"there is a nation of one-eyed people in India, who, though they have only one leg, are still endowed with singular fleetness. When they want to protect themselves from the heat, they fling themselves on their back, and recline under the shade of their foot, which is immensely large." He quotes the following from the 37th sermon of St. Augustine to his brethren in the wilderness; "When I was Bishop of Hippo, I went with some servants of Christ into Ethiopia, with the intention of preaching our holy religion. There we saw many men and women, not having any heads, but large eyes fixed in their breasts." St. Augustine, in his treatise, "De Civitate Dei, lib. 6, chap. 8," pledges his saintly word that there is in Ethiopia a nation which has no mouth or tongue, but which lives entirely upon air. "When Augustine, the Monk, was sent into England by Gregory the Great, to preach the gospel, he was ridiculed and insulted by a family in Dorchester, who pinned frog-tails (ranarum caudas) to his garments. From that day all the descendants of that unfortunate family have been born, like beasts, with a long tail." But in later times, a more pure mark of heresy than either of the former has been discovered. To increase the zeal for persecution, it was related, that the children of heretics were born with black, hairy throats, and four rows of teeth ! !— What a description! Could any man think the church out of danger from such monsters?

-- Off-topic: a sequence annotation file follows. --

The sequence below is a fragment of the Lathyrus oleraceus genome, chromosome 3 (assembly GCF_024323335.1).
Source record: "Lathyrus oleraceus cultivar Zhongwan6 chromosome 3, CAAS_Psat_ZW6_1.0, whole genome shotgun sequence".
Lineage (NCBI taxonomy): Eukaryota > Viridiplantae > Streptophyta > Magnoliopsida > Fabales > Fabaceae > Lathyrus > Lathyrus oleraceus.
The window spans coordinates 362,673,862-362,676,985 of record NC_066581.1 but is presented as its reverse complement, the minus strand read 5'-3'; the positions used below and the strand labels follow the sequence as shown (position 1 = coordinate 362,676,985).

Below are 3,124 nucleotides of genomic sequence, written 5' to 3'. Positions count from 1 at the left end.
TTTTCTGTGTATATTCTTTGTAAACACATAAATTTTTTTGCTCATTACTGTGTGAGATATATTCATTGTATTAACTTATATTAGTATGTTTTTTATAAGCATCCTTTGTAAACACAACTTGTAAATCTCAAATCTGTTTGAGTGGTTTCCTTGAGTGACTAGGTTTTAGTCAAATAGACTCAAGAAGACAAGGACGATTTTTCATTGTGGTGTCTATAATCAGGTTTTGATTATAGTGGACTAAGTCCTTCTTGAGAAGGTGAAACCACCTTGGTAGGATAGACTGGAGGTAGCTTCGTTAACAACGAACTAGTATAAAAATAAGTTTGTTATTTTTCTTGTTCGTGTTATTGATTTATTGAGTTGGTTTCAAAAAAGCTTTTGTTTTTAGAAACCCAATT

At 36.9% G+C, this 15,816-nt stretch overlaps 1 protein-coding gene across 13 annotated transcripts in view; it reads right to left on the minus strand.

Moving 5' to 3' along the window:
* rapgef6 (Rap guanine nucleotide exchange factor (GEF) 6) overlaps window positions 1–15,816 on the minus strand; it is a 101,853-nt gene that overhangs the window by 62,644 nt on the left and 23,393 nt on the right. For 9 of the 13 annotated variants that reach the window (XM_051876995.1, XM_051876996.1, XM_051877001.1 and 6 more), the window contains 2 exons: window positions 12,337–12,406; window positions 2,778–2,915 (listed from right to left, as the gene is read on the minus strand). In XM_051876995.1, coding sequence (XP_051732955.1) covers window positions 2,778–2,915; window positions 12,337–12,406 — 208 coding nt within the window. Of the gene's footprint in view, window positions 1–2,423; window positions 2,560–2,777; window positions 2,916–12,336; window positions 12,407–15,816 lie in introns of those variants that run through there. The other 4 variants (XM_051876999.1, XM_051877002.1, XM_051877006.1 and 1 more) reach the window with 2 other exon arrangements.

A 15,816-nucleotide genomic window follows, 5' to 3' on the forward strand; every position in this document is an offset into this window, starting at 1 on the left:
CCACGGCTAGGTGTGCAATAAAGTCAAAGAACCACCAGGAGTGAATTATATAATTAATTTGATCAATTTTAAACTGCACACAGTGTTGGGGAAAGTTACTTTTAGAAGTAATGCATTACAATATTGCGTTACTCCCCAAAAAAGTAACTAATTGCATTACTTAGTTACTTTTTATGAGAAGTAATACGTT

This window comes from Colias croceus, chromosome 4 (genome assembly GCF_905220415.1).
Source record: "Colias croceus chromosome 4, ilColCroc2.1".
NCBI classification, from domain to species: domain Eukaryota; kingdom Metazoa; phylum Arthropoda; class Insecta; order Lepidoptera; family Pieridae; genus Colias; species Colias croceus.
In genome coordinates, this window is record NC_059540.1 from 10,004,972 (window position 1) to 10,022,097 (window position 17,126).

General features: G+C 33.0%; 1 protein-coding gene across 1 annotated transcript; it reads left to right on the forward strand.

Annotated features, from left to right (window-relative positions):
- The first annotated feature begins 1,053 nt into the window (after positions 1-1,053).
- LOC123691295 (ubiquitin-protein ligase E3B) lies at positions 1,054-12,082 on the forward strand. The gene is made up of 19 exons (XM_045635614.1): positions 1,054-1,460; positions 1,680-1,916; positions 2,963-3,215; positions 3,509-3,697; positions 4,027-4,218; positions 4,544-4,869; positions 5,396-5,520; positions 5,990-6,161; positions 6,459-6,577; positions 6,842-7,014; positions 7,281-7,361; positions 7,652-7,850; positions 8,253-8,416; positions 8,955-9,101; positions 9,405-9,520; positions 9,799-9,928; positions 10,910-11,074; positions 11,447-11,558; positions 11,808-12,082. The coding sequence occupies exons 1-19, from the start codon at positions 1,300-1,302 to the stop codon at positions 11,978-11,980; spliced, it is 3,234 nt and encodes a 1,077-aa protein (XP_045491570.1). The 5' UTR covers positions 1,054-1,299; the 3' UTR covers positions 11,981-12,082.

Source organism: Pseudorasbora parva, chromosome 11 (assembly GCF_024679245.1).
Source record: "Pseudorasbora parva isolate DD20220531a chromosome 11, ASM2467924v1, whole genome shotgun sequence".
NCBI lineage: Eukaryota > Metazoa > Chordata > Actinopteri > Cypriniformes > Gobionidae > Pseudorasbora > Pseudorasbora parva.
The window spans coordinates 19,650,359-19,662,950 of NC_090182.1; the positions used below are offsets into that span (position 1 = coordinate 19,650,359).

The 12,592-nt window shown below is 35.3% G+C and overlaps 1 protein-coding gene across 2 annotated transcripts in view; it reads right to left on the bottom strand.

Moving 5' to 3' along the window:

But, it may be asked, what have all these tales to do with the description of Universalists in the 19th century? Precisely this. The stories told in those dark ages were no greater outrage on the credulity of the times, than those which you have uttered are on the more enlightened age in which we live. They were generally related for the purpose of self-elevation, and were intended to prop the doctrines of the anti-christian church. In proportion to the distance which any

church has receded from the simplicity of the gospel, does she find it necessary to guard her authority ły threats of damnation in a future world, and by severe penalties for doubting her supremacy in this. Among these penalties, are loss of character, of property, and of life, as power may give ability and caprice dictate. In this blessed land, indeed, the power of destroying life, and in some measure, property, is not possessed; but the ability to "smite with the tongue" still remains, as the caricature given of a Universalist meeting fully evinces.

I know not what people at a distance may think of your allegation in this respect; but, if you gain credit, they must consider, not our meeting only, but the whole city as a complete pandemonium. That a nursery of vice, a school for the encouragement of the most atrocious villainies, should be weekly opened for these purposes, must excite astonishment, or incredulity. No man in his senses can believe that such a state of things exists, compatible with civil order. It must result in the destruction of civil society.